What is a sinus infection?
Sinuses are the hollow spaces within the bones that surround the nose, producing mucous that drains into the nose. Sinus infection or sinusitis refers to the inflammation and pain of the nasal passage and sinuses. Different forms of sinusitis include:
- Acute sinusitis – An acute sinus infection has a sudden onset with symptoms resembling common cold – stuffy, runny nose and facial pain. The infection generally begins to clear up within a week or may last longer.
- Chronic sinusitis – This condition is characterized by inflammation of the sinuses that last anywhere between four to twelve weeks.
- Recurrent sinusitis – People suffering numerous sinusitis attacks in a year are said to have recurrent sinusitis.
What are the causes of the disorder?
The most common cause of sinus infections is viruses, but some may be a result of bacterial infection. Apart from bacterial and viral infection, other causes of sinusitis include:
- Allergens and pollutants that irritate the sinuses
- Weakened immune system
- Structural problems in the nasal cavity
Chronic sinusitis could result from respiratory tract infections, allergies and nasal polyps or tumours.
What one needs to know about symptoms or signs?
Acute sinus infections are characterised by the following symptoms:
- Stuffy nose, nasal discharge
- Facial pressure or pain
- Loss of sense of smell
Symptoms of chronic sinusitis include:
- Nasal blockage
- Fullness of face and congestion
- Nasal discharge
- Pus in the nasal cavity
Additionally, patients with acute/chronic sinusitis may also experience headaches, bad breath, fatigue and fever.
Which specialist should be consulted in case of signs and symptoms?
People experiencing the above symptoms should consult an ear, nose and throat (ENT) specialist, also known as an otolaryngologist.
What are the screening tests and investigations done to confirm or rule out the disorder?
Screening for sinus infections is done through the following methods:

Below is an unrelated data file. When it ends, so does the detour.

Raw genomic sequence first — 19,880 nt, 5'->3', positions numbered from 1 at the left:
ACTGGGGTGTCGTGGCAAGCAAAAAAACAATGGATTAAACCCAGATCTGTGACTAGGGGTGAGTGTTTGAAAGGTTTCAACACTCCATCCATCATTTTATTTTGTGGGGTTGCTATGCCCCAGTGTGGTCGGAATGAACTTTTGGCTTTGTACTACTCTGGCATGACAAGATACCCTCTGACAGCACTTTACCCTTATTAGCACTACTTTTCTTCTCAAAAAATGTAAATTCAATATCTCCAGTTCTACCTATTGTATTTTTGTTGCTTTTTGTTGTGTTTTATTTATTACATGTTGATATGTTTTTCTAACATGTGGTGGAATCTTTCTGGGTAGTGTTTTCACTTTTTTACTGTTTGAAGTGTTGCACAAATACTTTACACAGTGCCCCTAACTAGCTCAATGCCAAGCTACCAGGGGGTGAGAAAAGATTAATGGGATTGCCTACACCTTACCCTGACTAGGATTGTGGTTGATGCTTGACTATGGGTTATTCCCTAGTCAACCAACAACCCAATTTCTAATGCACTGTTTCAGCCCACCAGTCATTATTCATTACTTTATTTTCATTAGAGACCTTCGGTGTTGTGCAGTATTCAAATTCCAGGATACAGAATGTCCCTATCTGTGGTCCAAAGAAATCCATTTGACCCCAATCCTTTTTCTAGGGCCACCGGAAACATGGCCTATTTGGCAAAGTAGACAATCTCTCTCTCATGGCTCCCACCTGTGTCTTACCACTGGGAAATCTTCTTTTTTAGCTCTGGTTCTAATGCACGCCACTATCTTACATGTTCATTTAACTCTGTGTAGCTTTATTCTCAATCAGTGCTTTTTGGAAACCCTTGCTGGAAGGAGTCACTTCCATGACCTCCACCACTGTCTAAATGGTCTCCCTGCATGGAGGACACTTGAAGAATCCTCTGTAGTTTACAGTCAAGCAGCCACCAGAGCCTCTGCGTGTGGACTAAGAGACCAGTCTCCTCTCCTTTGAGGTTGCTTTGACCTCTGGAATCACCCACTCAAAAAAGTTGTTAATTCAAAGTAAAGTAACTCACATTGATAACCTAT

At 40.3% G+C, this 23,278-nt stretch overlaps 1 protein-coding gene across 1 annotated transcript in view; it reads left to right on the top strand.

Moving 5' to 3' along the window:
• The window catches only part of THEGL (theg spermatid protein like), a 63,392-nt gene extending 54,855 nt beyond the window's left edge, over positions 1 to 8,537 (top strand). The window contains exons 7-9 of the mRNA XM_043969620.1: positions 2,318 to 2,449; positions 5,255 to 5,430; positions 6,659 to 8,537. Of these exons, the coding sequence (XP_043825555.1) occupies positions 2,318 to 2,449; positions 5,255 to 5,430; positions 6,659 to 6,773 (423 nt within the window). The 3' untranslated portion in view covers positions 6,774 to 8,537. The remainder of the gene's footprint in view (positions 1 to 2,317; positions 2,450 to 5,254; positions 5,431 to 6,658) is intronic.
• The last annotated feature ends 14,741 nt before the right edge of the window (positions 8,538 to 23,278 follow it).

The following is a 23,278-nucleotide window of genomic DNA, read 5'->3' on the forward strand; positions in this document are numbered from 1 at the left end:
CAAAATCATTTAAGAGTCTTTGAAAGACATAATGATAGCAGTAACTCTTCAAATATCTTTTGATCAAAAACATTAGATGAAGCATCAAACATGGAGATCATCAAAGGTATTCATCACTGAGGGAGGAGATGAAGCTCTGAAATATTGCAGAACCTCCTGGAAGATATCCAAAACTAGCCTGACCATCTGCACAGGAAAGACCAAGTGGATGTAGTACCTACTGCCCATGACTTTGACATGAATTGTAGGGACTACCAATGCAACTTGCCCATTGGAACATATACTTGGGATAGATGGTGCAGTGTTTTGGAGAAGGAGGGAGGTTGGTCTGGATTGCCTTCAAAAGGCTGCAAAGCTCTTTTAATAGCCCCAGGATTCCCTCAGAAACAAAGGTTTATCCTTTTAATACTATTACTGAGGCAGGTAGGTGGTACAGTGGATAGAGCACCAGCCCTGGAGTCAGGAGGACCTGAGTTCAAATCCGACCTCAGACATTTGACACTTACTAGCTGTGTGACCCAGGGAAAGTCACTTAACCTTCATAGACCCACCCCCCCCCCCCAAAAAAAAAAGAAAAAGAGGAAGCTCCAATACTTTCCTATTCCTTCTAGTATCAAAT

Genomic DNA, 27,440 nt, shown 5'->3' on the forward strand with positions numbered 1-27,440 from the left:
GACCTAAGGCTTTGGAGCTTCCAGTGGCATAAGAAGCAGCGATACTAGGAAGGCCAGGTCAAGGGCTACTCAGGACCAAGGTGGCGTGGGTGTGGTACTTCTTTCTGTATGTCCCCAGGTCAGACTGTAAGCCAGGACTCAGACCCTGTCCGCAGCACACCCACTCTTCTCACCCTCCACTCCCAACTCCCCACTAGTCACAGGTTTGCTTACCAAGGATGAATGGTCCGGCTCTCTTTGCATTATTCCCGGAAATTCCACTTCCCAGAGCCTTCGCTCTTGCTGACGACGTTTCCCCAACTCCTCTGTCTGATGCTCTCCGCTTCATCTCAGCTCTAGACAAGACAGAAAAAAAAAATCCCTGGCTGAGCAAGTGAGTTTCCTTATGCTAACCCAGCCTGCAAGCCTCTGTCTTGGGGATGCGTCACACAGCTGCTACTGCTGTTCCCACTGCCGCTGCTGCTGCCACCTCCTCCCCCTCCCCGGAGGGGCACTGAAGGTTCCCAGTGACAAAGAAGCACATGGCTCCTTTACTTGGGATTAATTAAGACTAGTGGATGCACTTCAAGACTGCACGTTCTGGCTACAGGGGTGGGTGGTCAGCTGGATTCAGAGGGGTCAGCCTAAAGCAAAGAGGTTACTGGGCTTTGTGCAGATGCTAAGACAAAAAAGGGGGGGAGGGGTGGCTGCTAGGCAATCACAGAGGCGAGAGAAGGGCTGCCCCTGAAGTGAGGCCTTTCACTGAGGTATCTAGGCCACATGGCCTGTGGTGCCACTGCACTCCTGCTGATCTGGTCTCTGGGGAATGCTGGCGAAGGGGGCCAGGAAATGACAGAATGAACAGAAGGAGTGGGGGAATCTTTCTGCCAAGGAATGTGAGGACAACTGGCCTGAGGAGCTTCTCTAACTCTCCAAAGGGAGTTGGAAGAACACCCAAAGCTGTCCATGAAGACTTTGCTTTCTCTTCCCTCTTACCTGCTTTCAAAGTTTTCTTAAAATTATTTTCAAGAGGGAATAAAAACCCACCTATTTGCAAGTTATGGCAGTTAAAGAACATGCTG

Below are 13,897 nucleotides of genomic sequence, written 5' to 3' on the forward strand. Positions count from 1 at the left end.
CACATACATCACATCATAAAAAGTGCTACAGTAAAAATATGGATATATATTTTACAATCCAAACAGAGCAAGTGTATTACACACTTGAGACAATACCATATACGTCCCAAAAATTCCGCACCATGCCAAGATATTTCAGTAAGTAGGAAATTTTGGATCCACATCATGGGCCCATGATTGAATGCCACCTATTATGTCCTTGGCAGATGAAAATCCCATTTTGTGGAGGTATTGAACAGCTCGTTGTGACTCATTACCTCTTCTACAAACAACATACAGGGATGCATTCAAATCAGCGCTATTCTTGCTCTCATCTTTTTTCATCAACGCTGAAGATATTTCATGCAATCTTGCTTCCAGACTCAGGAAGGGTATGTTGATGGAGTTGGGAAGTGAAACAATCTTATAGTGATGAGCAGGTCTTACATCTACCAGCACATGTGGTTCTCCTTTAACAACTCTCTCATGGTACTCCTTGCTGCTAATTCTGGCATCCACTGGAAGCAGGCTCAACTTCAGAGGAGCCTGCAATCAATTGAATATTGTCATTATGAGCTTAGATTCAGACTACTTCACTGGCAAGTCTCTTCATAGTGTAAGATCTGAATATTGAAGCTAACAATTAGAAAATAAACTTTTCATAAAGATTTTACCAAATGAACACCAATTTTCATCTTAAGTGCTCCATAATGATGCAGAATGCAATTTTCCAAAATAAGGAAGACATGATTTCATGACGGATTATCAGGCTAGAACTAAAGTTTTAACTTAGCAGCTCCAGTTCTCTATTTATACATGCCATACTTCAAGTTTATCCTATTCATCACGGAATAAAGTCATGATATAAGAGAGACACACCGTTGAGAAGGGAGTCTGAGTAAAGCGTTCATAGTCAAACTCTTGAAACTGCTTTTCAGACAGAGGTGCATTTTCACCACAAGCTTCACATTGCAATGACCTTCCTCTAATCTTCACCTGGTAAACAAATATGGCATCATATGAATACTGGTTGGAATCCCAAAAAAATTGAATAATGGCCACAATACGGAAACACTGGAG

- Physical exam – The ENT specialist examines the nasal passages and throat to look for tenderness, inflammation, fluid or even nasal polyps.
- Nasal endoscopy – An endoscope, which is a thin, flexible lighted tube, is inserted through the nose to inspect the sinuses.
- Imaging tests – Magnetic resonance imaging (MRI) and computed tomography (CT) can provide detailed images of the nasal passage and sinuses.
- Tests for allergy detection – The doctor may suggest an allergy skin test to check if the sinus infection is brought upon by an allergy.
- Sinus and nasal cultures – In case the sinusitis worsens or in case of chronic cases, tissue cultures are generated to identify the causal bacteria.
What treatment modalities are available for management of the disorder?
Treatment options vary with the severity of the condition. Common treatment methods for acute and chronic sinusitis include:
- Over-the-counter (OTC) decongestants
- Nasal inhalation
- Warm compresses
- Saline nose drops
- Antibiotics (Antibiotics are only effective in treating bacterial sinusitis, and considering that majority of sinus infections are viral, overuse of antibiotics is fairly common.)
Sinusitis caused by allergies can be treated with an antihistamine, while immunoglobulin (antibodies) is used in cases of sinusitis caused by a weakened immune system.
Surgery – Surgery might be needed if antibiotics and other treatments fail to cure the condition, or if a nasal polyp or structural abnormality obstructs sinus drainage. Surgery cost for Sinus vary Hospital to Hospital. Surgery is carried out under local or general anaesthesia, and patients may return to normal activities within a week.
What are the known complications in the management of the disorder?
Delaying treatment can use pain or lead to infection of the bone, brain abscess or meningitis.
What precautions or steps are necessary to stay healthy and happy during the treatment?
OTC medicines and sprays must be used in doses as recommended, and should not be given to young children.
How can the disorder be prevented from happening or recurring?
- Staying up-to-date with immunizations
- Practising good hand hygiene
- Avoiding contact with people with colds or respiratory infections